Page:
When I reviewed the first volume of the light novel series Reign of the Seven Spellblades, I found myself quickly becoming invested in this story about a magic academy. Now I’m back to check out Volume 2 and find out if it remains as polished as its first instalment.
We rejoin the cast six months into their time at Kimberly Magic Academy. Now the students have started to settle into their day-to-day lives, which makes it the perfect opportunity for the first years to hold a tournament! But this battle royal isn’t the only thing on everyone’s mind, as protagonist Oliver and his friends are busy getting themselves wrapped up in all kinds of trouble…
From learning how to fly on a broomstick, claiming a secret base or Pete discovering he has a rare magical trait, this time around, Reign of the Seven Spellblades is very focused on developing the cast and fleshing out their magical skills as opposed to moving the plot along. This isn’t such a bad thing since everything happening is at least adding world-building, even in the little touches like the fact the broomsticks are actually magical creatures with their own thoughts and feelings as opposed to household objects.
Pete’s situation is very interesting and not at all what I expected from the series. He awakens to a special trait that allows him to change between a male and female body, which give him certain advantages depending on the gender. I appreciate that the series doesn’t use this as an excuse to have any fan service surrounding Pete while he is presenting female and also that it talks about how neither a male nor female mage is stronger than the other, they just have different pros and cons (such as mana control). It’s very inclusive, which I appreciate and I’m sure many other readers will too.
What makes it better is how well the rest of the cast react to Pete, ranging from being unfazed to being excited for him and the potential this offers him as a mage. There is even a group at the academy for people who have awoken to similar abilities and want help and support. Most importantly, however, no one treats Pete any differently no matter what gender he is that day (since his power is still uncontrolled, he swaps between the two throughout the book).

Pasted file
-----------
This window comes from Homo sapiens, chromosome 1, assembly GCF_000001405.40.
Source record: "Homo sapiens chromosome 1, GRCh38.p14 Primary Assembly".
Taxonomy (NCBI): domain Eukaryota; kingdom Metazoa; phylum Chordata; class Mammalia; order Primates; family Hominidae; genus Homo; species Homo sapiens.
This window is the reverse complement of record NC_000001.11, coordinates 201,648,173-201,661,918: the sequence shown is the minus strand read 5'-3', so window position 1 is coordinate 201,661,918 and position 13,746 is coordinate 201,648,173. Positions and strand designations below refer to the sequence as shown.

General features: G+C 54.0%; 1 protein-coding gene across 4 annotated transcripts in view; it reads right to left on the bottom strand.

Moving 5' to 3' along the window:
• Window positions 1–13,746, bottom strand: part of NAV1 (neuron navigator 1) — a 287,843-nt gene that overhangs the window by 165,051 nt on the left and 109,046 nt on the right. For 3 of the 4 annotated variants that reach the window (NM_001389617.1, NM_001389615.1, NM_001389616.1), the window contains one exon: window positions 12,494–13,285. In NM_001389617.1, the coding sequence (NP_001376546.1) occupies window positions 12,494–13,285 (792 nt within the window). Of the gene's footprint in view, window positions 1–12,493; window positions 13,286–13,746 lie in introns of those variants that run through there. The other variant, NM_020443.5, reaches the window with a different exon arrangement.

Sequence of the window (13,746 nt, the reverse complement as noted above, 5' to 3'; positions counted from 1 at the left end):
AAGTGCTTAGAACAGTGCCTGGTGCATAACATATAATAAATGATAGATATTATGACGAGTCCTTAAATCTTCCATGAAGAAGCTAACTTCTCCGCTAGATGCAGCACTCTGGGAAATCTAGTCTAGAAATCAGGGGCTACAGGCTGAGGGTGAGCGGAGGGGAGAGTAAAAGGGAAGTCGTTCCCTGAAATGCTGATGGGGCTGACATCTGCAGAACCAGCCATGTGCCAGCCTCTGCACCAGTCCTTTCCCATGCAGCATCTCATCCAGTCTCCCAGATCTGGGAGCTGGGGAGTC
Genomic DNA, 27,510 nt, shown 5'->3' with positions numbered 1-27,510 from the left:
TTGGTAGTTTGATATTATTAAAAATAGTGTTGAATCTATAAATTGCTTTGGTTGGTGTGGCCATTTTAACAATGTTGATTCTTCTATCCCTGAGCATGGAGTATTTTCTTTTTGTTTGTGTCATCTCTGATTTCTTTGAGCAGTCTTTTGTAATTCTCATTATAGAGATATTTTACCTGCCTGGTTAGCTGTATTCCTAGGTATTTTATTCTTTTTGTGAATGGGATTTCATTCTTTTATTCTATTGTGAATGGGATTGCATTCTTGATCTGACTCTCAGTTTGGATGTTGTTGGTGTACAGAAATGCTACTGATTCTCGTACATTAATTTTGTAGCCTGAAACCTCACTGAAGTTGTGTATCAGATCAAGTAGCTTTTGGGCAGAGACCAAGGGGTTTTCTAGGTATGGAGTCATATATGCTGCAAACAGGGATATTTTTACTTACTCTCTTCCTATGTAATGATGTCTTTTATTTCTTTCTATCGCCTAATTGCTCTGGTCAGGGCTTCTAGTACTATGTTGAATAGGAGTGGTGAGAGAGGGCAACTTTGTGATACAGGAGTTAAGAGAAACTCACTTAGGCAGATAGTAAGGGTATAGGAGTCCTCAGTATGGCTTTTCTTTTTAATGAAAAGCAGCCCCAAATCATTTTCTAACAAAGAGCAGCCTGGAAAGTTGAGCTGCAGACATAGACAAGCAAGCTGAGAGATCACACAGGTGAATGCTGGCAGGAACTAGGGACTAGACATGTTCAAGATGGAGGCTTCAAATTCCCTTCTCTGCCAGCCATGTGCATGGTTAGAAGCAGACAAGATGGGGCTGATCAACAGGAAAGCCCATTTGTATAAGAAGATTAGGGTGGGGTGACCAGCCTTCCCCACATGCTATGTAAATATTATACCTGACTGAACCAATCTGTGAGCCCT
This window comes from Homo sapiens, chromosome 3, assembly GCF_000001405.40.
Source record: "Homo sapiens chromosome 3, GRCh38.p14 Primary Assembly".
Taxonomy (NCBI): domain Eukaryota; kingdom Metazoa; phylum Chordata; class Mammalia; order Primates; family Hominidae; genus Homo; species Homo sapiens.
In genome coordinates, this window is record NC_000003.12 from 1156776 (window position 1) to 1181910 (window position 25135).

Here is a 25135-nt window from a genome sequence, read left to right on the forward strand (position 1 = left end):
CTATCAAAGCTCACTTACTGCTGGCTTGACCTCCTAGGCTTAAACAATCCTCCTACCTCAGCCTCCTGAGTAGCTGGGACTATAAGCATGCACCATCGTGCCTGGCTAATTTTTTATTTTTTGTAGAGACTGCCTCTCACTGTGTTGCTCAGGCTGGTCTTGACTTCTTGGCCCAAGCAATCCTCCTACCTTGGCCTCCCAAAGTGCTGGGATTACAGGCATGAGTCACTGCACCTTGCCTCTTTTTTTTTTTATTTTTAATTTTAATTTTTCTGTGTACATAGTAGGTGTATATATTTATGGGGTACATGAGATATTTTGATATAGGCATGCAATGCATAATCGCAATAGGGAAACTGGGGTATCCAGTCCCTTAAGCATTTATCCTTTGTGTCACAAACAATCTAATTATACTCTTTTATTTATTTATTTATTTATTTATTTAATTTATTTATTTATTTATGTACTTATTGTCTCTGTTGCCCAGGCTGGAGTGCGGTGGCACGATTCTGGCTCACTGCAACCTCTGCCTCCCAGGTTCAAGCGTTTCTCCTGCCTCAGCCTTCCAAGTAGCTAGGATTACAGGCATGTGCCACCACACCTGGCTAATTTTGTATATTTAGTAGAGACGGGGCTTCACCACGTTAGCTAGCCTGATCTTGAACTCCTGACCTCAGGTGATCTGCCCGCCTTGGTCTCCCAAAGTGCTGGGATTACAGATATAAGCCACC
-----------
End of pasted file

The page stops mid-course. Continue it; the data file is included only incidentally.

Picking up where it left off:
However, the one thing I found a little bit disappointing about this book is the fact it doesn’t pick up from the ending of Volume 1, where we learnt that Oliver is secretly on a quest for revenge (and even killed one of the teachers!). We do see a few scenes exploring this, but it’s not the big focus I was expecting and I hope Volume 3 includes that element more.
Since the series has such a large cast of characters, it’s obvious that some of them would have less focus than others in a given volume, but I was also a bit sad to see how sidelined Nanao is. She has a big moment during the broomstick section (where she ends up with a very feisty broom!) but otherwise isn’t a focus. Her lack of attention is especially notable, given the battle royal is held for the other students to see if they can best Oliver and Nanao, but even then the spotlight falls on Oliver. It’s not a problem per se, just a shame if you became particularly fond of her in the first book. It doesn’t help that, like Volume 1, it’s Nanao and Oliver on the front cover again, which sets the wrong expectation.
While I don’t think this book is quite as captivating as Volume 1, I do appreciate the fact it’s taking the time to slow down and explore some of the more everyday aspects of the students’ life. Especially since the end of this one has our group embroiled in what is sure to be a tense and dangerous storyline going into Volume 3. In the long run, we’re going to be grateful for this kind of exploration. If nothing else, I continue to be impressed by how well thought out everything is by author Bokuto Uno and how well written Reign of the Seven Spellblades continues to be, even despite my minor criticisms.
Reign of the Seven Spellblades Volume 2 comes to the West thanks to Yen Press and has been translated by Alex Keller-Nelson. The translation reads well with no problems to note. Volume 3 of the series is scheduled for release in July.
Overall, Reign of the Seven Spellblades Volume 2 is a less compelling read than its initial book, but that doesn’t mean it’s bad by any means. The world author Bokuto Uno has created is interesting enough where just spending time in it is always enjoyable. And if nothing else, the series is still a very unique offering in the market.